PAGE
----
A friend Don M was writing about "self sabotage", in his kids and himself. I wrote the following:
Three things tangential to this, or maybe the same damn thing:
* it feels less bad to not try and not succeed than to try and fail: the objective results are roughly the same, and the former is much easier on the ego. Your limits aren't put in such sharp relief.
* Also: what if you put in the grind, and succeed? Well, should it have really been that hard? (Imposter syndrome rears its ugly head)
* Or what if you succeed, and it isn't even that hard, and you get what you want, and life still sucks? what then?
The antidotes for these aren't obvious, and even harder to put into practice:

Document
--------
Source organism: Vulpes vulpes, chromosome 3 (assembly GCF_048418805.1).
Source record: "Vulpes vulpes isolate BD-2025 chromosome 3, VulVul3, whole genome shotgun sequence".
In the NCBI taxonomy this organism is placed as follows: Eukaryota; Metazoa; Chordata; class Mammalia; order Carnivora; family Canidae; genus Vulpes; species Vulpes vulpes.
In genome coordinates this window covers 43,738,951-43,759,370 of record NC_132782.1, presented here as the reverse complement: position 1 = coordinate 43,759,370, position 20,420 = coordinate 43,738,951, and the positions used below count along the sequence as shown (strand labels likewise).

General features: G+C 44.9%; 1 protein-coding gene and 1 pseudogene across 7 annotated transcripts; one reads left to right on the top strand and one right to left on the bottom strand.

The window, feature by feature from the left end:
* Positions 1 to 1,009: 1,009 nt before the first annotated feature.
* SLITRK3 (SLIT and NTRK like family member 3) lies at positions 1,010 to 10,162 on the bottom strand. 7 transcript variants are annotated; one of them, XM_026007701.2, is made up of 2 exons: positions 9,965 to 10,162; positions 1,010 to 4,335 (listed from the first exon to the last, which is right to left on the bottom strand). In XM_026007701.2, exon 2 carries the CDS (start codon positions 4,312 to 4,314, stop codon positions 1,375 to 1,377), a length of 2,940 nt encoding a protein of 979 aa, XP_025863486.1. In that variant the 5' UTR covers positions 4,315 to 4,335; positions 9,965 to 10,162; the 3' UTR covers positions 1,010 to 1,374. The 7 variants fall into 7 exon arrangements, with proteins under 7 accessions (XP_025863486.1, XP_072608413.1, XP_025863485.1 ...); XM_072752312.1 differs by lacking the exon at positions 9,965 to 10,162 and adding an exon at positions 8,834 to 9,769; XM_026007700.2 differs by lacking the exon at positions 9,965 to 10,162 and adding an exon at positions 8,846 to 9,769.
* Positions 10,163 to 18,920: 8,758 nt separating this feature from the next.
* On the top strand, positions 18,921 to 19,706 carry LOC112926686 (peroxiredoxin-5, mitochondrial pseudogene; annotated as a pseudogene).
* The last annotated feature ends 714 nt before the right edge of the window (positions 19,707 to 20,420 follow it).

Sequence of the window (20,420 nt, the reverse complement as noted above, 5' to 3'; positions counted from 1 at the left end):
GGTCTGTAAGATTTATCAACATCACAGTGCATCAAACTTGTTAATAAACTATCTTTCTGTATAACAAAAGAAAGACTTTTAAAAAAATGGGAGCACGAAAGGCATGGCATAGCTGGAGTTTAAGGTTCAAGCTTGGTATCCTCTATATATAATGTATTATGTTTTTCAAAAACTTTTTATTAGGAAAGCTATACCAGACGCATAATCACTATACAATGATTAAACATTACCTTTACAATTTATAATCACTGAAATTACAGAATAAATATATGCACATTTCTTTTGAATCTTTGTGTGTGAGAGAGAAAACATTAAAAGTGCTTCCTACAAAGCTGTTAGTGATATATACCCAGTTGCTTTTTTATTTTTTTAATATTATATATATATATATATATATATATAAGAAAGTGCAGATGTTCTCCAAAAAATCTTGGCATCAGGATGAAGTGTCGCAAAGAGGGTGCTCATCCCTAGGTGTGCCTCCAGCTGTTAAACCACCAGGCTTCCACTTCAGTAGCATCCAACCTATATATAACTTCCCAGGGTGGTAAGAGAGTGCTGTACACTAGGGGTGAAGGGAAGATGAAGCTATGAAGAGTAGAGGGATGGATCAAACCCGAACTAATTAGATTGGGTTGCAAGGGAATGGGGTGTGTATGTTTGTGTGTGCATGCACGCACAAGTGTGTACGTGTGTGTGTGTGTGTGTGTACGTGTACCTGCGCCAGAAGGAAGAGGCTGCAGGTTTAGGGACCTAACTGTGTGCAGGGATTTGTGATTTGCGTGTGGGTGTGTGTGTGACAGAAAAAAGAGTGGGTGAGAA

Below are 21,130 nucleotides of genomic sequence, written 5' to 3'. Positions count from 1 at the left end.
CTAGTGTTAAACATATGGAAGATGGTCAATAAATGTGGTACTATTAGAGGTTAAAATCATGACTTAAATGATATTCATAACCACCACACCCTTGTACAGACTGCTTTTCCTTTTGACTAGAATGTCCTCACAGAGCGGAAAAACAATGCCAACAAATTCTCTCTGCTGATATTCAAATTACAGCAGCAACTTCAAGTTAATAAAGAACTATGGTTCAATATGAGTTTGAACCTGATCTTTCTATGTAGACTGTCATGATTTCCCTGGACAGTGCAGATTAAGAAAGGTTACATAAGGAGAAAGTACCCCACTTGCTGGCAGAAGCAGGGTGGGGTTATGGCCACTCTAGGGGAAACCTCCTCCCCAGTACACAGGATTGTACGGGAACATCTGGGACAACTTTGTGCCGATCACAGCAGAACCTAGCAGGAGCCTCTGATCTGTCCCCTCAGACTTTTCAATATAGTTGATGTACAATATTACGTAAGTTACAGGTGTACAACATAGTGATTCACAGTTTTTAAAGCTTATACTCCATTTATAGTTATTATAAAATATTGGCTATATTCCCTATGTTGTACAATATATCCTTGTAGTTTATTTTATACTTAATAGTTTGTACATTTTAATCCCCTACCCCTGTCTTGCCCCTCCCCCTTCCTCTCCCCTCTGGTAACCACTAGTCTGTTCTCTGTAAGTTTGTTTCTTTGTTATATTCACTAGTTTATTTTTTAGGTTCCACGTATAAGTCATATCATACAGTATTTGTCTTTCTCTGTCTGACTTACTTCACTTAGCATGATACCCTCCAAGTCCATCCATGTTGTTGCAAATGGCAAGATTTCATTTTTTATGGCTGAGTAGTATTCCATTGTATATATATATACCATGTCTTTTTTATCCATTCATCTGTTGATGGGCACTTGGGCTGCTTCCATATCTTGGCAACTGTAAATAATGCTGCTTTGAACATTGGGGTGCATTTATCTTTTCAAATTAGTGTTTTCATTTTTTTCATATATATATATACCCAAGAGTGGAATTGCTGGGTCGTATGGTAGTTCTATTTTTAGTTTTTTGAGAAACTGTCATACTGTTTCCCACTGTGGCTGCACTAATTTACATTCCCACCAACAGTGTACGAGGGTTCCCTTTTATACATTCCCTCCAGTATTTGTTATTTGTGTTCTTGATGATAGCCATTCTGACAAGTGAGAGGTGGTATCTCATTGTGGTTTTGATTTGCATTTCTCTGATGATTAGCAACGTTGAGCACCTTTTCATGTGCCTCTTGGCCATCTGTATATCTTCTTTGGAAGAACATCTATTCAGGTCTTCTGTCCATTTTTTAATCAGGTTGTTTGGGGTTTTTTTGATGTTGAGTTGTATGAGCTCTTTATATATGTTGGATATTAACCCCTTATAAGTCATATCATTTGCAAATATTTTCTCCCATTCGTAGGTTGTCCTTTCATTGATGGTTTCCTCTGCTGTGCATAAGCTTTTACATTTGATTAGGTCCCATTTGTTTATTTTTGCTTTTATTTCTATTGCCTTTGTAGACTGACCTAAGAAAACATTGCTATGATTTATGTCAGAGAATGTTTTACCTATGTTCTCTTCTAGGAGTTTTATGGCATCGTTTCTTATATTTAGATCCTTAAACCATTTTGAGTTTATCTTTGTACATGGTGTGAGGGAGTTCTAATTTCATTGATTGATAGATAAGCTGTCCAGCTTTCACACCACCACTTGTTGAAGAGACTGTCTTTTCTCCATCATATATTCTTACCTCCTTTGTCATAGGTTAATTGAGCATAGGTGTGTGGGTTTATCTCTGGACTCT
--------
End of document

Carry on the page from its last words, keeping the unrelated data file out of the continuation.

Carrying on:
* You have to take the observation of Jake the Dog to heart: ""Sucking at something is the first step to being sorta good at somethin" - and put aside the natural hope of the ego to just be naturally effortlessly good at everything.
* You have to realize that the point isn't necessarily to be good at The Thing, the point is to get better at leaning into challenges - because life is ALWAYS challenging! Like if it's not challenging, someone would already be doing it
* As part of a larger life goal thing, you need to be able erect an Andy Warhol "So what?" field around things. "I'm going to do a bad job at this?" "So what?" "Well I'll feel less good about myself!" "so what?" "well i'll end up further from my path at being a millionaire?" "so what?" It's an especially harsh but easy to remember form of Buddhist detachment, about not connecting our current contentment to the rest of the world being in a certain way